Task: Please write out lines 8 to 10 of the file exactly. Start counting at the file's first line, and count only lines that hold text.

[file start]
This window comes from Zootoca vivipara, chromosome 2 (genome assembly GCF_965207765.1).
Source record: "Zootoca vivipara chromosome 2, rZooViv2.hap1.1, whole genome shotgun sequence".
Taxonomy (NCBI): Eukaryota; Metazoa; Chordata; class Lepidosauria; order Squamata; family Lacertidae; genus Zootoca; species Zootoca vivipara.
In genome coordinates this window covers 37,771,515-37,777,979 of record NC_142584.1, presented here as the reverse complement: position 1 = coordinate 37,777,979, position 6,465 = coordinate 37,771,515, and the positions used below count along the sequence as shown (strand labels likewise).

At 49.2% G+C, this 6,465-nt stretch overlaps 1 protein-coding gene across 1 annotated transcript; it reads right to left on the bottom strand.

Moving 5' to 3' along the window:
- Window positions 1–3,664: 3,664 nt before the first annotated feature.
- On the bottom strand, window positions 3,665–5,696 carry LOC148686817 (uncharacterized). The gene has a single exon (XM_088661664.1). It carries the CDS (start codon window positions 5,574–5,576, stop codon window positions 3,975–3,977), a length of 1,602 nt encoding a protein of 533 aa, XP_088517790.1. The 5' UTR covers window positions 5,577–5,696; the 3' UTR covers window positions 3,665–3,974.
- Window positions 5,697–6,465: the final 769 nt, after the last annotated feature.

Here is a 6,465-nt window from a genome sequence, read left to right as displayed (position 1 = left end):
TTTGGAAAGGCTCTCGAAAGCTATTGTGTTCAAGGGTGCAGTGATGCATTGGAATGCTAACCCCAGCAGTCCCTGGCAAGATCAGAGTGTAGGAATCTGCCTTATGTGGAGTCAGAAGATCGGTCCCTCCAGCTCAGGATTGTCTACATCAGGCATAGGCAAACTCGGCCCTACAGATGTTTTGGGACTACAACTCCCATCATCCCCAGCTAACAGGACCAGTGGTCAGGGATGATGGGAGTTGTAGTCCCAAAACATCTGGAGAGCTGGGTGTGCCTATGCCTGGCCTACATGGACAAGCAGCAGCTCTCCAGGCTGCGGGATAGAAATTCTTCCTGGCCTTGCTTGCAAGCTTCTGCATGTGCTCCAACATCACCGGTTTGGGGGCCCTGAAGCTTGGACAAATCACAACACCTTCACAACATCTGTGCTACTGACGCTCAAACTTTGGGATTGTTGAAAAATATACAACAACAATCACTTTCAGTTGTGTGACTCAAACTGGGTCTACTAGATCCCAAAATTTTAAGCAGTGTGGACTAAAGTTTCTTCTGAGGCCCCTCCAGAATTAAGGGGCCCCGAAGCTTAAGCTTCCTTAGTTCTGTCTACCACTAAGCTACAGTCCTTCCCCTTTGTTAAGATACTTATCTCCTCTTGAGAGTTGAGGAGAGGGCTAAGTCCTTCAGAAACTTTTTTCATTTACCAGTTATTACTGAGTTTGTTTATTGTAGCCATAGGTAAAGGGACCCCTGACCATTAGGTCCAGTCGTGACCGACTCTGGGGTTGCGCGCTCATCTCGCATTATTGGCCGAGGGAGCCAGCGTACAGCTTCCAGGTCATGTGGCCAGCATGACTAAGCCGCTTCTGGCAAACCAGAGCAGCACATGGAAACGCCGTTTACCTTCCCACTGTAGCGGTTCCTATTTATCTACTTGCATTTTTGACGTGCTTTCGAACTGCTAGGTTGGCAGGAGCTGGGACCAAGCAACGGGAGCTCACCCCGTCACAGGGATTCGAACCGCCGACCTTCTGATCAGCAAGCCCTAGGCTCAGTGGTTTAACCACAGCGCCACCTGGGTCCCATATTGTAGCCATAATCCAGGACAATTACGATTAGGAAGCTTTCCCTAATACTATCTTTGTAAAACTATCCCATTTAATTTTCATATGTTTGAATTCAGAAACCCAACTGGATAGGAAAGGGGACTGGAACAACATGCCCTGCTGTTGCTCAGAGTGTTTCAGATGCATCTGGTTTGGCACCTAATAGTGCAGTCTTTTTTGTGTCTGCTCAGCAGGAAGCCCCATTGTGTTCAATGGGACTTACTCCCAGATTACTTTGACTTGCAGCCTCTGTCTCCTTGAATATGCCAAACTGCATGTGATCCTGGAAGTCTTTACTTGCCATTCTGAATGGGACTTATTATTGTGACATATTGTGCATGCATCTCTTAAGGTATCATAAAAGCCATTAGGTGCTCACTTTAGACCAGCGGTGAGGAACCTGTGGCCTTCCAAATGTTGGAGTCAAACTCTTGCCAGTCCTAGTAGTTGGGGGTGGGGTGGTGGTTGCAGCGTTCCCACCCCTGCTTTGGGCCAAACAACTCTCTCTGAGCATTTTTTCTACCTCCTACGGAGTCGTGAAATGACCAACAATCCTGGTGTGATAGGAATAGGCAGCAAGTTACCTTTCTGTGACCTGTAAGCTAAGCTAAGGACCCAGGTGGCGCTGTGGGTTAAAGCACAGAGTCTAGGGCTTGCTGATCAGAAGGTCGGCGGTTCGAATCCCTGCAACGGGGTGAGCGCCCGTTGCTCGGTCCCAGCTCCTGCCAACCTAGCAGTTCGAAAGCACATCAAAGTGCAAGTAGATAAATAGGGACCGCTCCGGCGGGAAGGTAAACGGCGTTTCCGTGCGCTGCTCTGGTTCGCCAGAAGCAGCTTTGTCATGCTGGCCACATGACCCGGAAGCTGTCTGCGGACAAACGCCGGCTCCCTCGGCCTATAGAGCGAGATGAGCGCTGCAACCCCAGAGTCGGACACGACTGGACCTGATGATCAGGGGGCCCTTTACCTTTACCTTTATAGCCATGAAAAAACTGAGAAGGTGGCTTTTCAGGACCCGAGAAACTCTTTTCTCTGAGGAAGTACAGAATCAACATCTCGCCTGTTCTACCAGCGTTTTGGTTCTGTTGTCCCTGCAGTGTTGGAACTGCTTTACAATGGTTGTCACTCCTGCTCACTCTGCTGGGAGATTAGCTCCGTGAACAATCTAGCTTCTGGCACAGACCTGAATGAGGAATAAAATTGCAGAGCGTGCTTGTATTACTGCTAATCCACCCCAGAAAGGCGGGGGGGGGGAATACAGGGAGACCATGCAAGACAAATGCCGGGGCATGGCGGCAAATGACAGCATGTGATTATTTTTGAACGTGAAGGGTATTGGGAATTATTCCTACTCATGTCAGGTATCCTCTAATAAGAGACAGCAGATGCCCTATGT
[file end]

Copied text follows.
- On the bottom strand, window positions 3,665–5,696 carry LOC148686817 (uncharacterized). The gene has a single exon (XM_088661664.1). It carries the CDS (start codon window positions 5,574–5,576, stop codon window positions 3,975–3,977), a length of 1,602 nt encoding a protein of 533 aa, XP_088517790.1. The 5' UTR covers window positions 5,577–5,696; the 3' UTR covers window positions 3,665–3,974.
- Window positions 5,697–6,465: the final 769 nt, after the last annotated feature.

Here is a 6,465-nt window from a genome sequence, read left to right as displayed (position 1 = left end):